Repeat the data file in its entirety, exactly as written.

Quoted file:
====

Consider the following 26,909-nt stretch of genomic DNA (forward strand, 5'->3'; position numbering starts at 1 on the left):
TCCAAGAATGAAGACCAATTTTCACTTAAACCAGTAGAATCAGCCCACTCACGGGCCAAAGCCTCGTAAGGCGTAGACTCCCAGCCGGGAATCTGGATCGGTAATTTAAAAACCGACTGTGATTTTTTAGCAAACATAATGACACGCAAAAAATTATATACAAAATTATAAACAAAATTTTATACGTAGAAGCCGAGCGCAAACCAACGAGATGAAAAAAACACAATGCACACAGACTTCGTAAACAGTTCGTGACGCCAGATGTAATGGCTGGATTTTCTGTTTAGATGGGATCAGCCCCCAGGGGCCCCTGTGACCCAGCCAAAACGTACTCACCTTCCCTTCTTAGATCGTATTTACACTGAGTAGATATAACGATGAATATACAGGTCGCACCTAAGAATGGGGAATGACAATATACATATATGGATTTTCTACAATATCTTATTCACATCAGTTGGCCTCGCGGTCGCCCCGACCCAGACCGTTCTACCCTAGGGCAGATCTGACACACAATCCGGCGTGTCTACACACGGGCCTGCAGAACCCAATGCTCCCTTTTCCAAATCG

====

Consider the following 26,909-nt stretch of genomic DNA (forward strand, 5'->3'; position numbering starts at 1 on the left):
TCCAAGAATGAAGACCAATTTTCACTTAAACCAGTAGAATCAGCCCACTCACGGGCCAAAGCCTCGTAAGGCGTAGACTCCCAGCCGGGAATCTGGATCGGTAATTTAAAAACCGACTGTGATTTTTTAGCAAACATAATGACACGCAAAAAATTATATACAAAATTATAAACAAAATTTTATACGTAGAAGCCGAGCGCAAACCAACGAGATGAAAAAAACACAATGCACACAGACTTCGTAAACAGTTCGTGACGCCAGATGTAATGGCTGGATTTTCTGTTTAGATGGGATCAGCCCCCAGGGGCCCCTGTGACCCAGCCAAAACGTACTCACCTTCCCTTCTTAGATCGTATTTACACTGAGTAGATATAACGATGAATATACAGGTCGCACCTAAGAATGGGGAATGACAATATACATATATGGATTTTCTACAATATCTTATTCACATCAGTTGGCCTCGCGGTCGCCCCGACCCAGACCGTTCTACCCTAGGGCAGATCTGACACACAATCCGGCGTGTCTACACACGGGCCTGCAGAACCCAATGCTCCCTTTTCCAAATCG